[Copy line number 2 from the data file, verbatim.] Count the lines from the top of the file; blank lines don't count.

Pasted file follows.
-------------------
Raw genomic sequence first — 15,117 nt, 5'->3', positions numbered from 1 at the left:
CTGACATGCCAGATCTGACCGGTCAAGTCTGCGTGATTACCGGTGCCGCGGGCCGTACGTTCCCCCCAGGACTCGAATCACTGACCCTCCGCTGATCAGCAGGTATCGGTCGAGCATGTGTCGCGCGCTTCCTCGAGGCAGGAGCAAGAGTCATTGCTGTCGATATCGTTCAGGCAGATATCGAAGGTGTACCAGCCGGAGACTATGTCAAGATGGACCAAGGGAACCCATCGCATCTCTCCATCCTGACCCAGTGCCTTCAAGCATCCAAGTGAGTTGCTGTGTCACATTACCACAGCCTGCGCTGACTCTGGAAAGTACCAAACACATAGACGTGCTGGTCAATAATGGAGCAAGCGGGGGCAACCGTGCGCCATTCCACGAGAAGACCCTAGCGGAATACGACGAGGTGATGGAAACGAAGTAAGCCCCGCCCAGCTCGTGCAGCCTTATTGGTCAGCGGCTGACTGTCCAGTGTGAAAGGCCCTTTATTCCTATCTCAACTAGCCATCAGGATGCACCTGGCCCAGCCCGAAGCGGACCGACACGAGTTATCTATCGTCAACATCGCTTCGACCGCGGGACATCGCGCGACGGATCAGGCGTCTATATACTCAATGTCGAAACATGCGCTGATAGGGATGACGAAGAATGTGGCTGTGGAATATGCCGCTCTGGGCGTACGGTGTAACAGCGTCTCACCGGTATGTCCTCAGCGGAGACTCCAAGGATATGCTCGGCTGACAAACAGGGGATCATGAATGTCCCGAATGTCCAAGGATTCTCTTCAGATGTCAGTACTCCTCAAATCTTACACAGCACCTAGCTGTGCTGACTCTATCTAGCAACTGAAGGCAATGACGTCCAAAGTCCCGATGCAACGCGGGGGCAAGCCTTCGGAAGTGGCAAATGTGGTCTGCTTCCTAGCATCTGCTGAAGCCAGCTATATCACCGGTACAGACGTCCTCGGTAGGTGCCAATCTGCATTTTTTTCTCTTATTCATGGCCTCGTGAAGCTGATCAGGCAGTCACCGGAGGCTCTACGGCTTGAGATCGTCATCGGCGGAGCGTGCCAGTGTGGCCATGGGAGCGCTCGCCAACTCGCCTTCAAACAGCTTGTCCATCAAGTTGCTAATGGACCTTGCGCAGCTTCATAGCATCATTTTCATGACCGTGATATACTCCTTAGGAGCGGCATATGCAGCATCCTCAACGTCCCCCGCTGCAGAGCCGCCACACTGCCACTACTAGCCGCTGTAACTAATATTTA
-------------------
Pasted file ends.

CTGACATGCCAGATCTGACCGGTCAAGTCTGCGTGATTACCGGTGCCGCGGGCCGTACGTTCCCCCCAGGACTCGAATCACTGACCCTCCGCTGATCAGCAGGTATCGGTCGAGCATGTGTCGCGCGCTTCCTCGAGGCAGGAGCAAGAGTCATTGCTGTCGATATCGTTCAGGCAGATATCGAAGGTGTACCAGCCGGAGACTATGTCAAGATGGACCAAGGGAACCCATCGCATCTCTCCATCCTGACCCAGTGCCTTCAAGCATCCAAGTGAGTTGCTGTGTCACATTACCACAGCCTGCGCTGACTCTGGAAAGTACCAAACACATAGACGTGCTGGTCAATAATGGAGCAAGCGGGGGCAACCGTGCGCCATTCCACGAGAAGACCCTAGCGGAATACGACGAGGTGATGGAAACGAAGTAAGCCCCGCCCAGCTCGTGCAGCCTTATTGGTCAGCGGCTGACTGTCCAGTGTGAAAGGCCCTTTATTCCTATCTCAACTAGCCATCAGGATGCACCTGGCCCAGCCCGAAGCGGACCGACACGAGTTATCTATCGTCAACATCGCTTCGACCGCGGGACATCGCGCGACGGATCAGGCGTCTATATACTCAATGTCGAAACATGCGCTGATAGGGATGACGAAGAATGTGGCTGTGGAATATGCCGCTCTGGGCGTACGGTGTAACAGCGTCTCACCGGTATGTCCTCAGCGGAGACTCCAAGGATATGCTCGGCTGACAAACAGGGGATCATGAATGTCCCGAATGTCCAAGGATTCTCTTCAGATGTCAGTACTCCTCAAATCTTACACAGCACCTAGCTGTGCTGACTCTATCTAGCAACTGAAGGCAATGACGTCCAAAGTCCCGATGCAACGCGGGGGCAAGCCTTCGGAAGTGGCAAATGTGGTCTGCTTCCTAGCATCTGCTGAAGCCAGCTATATCACCGGTACAGACGTCCTCGGTAGGTGCCAATCTGCATTTTTTTCTCTTATTCATGGCCTCGTGAAGCTGATCAGGCAGTCACCGGAGGCTCTACGGCTTGAGATCGTCATCGGCGGAGCGTGCCAGTGTGGCCATGGGAGCGCTCGCCAACTCGCCTTCAAACAGCTTGTCCATCAAGTTGCTAATGGACCTTGCGCAGCTTCATAGCATCATTTTCATGACCGTGATATACTCCTTAGGAGCGGCATATGCAGCATCCTCAACGTCCCCCGCTGCAGAGCCGCCACACTGCCACTACTAGCCGCTGTAACTAATATTTA